There's yet another social network on the internet - but this one pairs users up with people who share the same intestinal bacteria.
The new site, MyMicrobes, has been set up by researchers from the European Molecular Biology Laboratory in Heidelberg, Germany, and aims to bring together individuals with the same gut flora so that they can share questions and concerns about their digestive health. As you might imagine, it looks set to be a rather niche network - and one that requires a little more than the usual email address and password to join.
After registering on the site, individuals are shipped a package of information and a stool-sample kit. It's then just a matter of providing the sample by post - along with $2,100 to cover the cost of having your gut bacteria sequenced - and you're a member. The site offers its users a way to meet people with similar gastrointestinal complaints, and provides a forum for sharing diet tips and digestive anecdotes with one another - remember, we did say it was niche. In exchange for providing users with the ability to share their - quite literally - innermost thoughts, the researchers will gather a wealth of data about the bacteria that live in peoples' guts.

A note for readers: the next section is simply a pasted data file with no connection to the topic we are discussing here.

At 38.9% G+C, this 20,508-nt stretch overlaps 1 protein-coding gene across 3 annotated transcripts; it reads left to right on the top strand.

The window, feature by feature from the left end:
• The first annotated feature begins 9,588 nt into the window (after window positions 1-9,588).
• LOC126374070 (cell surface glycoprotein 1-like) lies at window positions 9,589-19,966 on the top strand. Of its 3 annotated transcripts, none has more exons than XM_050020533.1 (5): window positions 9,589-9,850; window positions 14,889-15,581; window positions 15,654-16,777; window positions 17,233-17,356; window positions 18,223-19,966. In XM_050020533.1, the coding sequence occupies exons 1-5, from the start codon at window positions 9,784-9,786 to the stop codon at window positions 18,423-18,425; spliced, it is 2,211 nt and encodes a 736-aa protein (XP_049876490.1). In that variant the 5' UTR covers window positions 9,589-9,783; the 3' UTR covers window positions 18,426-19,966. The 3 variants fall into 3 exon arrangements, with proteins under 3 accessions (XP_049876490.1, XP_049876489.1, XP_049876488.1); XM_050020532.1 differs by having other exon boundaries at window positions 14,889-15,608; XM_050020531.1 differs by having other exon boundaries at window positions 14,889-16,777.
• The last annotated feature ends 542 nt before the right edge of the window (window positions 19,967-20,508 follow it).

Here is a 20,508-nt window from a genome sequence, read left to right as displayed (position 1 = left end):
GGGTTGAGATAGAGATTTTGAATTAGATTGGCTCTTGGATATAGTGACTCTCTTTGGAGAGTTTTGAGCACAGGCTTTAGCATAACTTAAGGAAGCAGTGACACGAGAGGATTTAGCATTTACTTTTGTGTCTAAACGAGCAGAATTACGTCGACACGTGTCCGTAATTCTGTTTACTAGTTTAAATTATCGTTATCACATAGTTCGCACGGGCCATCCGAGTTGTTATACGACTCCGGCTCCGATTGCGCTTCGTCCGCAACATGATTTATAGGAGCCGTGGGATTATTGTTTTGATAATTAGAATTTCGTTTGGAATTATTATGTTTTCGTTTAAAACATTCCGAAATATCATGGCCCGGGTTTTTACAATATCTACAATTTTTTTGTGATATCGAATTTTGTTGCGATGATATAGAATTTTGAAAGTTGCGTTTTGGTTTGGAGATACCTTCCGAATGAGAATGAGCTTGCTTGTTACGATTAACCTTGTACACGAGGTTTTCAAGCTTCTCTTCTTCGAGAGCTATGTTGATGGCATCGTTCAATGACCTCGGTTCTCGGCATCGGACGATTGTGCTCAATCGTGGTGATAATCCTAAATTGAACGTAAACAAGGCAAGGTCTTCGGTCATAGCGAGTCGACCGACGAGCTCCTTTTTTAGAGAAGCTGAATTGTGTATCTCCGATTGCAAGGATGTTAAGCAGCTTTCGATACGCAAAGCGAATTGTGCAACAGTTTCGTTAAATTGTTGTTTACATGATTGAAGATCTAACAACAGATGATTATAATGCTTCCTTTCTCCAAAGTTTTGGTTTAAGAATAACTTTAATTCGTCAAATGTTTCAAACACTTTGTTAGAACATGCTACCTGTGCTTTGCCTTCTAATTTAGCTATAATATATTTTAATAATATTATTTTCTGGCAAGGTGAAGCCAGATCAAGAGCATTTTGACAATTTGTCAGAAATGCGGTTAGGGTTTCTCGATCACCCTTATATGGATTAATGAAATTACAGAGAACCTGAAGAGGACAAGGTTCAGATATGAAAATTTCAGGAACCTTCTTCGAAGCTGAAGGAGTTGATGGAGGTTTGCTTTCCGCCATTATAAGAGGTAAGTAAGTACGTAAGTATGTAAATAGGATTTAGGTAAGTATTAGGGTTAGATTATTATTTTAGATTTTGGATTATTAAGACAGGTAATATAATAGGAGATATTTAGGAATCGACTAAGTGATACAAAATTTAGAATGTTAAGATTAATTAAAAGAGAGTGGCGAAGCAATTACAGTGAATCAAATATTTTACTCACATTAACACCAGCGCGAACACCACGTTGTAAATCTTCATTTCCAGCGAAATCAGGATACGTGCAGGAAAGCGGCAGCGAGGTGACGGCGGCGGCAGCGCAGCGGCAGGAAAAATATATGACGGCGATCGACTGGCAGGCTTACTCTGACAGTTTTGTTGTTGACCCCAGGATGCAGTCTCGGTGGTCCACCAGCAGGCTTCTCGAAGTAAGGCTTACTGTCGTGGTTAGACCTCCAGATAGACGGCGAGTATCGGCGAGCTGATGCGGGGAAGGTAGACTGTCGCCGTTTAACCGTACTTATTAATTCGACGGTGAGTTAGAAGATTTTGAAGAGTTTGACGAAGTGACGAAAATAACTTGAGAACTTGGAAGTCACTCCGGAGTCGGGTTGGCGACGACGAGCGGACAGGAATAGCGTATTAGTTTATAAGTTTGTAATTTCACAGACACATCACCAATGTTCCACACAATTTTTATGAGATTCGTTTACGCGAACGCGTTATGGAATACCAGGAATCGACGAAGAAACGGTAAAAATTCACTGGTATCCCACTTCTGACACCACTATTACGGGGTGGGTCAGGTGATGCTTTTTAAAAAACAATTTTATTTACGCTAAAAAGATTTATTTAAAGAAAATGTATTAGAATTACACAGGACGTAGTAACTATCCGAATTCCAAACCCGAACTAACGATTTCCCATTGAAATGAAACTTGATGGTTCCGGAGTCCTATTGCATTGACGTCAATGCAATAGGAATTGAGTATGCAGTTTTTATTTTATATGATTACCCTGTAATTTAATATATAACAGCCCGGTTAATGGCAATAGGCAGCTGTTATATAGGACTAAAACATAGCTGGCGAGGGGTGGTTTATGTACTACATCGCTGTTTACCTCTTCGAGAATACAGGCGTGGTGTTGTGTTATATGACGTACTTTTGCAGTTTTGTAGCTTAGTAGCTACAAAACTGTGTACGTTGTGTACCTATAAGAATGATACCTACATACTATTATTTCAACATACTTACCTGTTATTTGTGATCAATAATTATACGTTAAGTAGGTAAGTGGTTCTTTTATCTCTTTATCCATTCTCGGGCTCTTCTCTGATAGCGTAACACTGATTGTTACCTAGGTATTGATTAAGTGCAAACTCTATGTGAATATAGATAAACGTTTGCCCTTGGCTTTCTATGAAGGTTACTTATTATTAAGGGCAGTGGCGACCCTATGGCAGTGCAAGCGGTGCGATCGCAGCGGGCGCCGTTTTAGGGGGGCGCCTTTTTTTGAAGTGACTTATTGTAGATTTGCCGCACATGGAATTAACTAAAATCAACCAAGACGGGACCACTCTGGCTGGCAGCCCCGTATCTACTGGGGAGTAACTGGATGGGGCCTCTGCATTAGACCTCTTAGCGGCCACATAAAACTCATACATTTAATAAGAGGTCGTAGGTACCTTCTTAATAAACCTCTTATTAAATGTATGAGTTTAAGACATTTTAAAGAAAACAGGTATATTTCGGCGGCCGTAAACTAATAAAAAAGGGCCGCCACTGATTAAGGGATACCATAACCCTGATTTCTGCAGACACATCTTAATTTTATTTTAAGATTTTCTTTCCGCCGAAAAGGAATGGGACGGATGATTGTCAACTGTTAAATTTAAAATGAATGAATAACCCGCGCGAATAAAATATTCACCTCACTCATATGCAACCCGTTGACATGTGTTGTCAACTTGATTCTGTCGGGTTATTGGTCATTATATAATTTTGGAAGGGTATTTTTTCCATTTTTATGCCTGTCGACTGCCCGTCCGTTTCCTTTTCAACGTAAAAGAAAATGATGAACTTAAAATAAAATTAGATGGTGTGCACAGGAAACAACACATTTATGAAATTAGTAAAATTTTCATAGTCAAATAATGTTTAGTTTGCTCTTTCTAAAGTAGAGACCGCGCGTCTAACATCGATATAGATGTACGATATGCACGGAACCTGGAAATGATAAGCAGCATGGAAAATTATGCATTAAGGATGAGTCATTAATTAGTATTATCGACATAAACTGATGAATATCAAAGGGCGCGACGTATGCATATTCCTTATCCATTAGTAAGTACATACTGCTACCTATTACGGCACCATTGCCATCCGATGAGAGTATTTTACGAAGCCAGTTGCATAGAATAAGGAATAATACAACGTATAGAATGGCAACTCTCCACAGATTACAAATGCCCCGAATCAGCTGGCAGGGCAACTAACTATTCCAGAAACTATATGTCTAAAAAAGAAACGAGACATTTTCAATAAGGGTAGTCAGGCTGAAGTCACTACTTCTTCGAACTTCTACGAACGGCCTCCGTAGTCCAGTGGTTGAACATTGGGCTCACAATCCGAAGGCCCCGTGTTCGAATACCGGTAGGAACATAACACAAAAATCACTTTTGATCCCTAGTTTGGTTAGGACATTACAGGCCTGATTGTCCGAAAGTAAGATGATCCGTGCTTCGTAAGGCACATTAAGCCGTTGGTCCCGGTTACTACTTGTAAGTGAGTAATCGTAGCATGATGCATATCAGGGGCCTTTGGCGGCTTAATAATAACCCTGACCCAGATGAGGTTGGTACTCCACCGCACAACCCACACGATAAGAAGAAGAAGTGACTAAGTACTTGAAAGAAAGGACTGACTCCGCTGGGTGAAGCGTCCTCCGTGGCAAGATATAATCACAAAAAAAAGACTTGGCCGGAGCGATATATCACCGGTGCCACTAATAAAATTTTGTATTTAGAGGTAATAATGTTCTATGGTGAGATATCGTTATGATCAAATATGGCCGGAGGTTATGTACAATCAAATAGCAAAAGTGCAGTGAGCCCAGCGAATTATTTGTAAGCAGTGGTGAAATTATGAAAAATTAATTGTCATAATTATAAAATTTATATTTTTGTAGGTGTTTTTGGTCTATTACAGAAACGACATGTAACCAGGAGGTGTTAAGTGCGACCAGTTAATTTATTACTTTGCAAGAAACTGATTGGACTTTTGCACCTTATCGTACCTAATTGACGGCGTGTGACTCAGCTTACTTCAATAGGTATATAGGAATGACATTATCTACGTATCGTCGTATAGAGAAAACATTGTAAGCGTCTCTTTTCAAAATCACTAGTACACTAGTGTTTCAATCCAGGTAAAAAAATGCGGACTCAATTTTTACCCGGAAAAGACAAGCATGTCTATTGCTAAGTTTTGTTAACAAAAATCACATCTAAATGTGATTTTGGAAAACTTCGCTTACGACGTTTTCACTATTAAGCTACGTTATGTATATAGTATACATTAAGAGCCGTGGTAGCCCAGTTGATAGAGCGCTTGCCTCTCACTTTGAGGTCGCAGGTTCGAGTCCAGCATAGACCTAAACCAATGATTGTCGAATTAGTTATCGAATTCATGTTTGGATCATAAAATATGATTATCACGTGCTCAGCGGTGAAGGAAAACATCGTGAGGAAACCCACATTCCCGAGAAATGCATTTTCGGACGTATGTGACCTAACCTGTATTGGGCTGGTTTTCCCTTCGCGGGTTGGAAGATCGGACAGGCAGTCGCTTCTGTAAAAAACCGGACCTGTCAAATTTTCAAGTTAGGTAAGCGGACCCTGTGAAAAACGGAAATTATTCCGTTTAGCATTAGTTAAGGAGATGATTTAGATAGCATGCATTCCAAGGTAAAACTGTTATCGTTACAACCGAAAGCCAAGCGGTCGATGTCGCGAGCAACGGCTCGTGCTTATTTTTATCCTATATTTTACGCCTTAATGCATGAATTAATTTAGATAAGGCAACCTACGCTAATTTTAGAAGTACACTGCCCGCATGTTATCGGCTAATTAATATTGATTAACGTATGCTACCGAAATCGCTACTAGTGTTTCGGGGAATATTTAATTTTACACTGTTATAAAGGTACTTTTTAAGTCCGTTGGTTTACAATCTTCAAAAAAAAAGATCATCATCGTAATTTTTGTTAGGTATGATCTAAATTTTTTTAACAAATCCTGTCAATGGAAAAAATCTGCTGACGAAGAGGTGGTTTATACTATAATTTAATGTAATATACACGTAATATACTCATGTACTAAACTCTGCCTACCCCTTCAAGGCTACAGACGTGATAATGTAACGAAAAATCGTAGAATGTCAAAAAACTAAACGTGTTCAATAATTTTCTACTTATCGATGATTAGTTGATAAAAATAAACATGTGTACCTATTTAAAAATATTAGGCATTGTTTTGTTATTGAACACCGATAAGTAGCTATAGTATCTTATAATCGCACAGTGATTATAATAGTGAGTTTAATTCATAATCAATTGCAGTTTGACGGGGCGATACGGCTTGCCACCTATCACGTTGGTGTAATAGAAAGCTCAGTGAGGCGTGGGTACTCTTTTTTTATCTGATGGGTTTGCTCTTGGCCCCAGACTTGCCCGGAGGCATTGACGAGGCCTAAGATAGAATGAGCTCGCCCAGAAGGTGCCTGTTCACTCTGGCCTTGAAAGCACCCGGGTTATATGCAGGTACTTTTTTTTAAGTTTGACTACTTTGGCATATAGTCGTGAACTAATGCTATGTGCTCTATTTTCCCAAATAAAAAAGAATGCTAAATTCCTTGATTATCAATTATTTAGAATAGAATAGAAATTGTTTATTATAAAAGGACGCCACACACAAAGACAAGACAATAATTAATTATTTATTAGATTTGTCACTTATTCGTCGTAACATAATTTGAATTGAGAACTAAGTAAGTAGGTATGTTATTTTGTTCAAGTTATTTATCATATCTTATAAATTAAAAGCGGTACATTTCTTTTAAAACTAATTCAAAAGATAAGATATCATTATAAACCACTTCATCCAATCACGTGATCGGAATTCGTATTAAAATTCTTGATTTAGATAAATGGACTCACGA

The project was kick-started by a huge public response to the team's research into the genetics of gut bacteria. In a previous study the researchers found that certain gut-specific genetic markers were related to obesity and other diseases. "I got between 50 and 100 e-mails from regular people having problems with the stomach or diarrhoea and wondering if we can help them," Peer Bork, a biochemist and co-creator of MyMicrobes, told Nature. This new website will build on that work, whilst also providing support for concerned members of the public.
So far, around 120 people have registered their interest in the project - but not all of them have yet returned a sample, perhaps put off by the substantial price tag. Bork aired a note of caution when he spoke to Nature, saying "It requires a critical number of participants. Just like competitors of Facebook, we might fail to get that critical mass."
Let's just hope none of their critical mass gets lost in the post.
Image: Nisian Hughes/the Image Bank/Getty. This post originally appeared on New Scientist.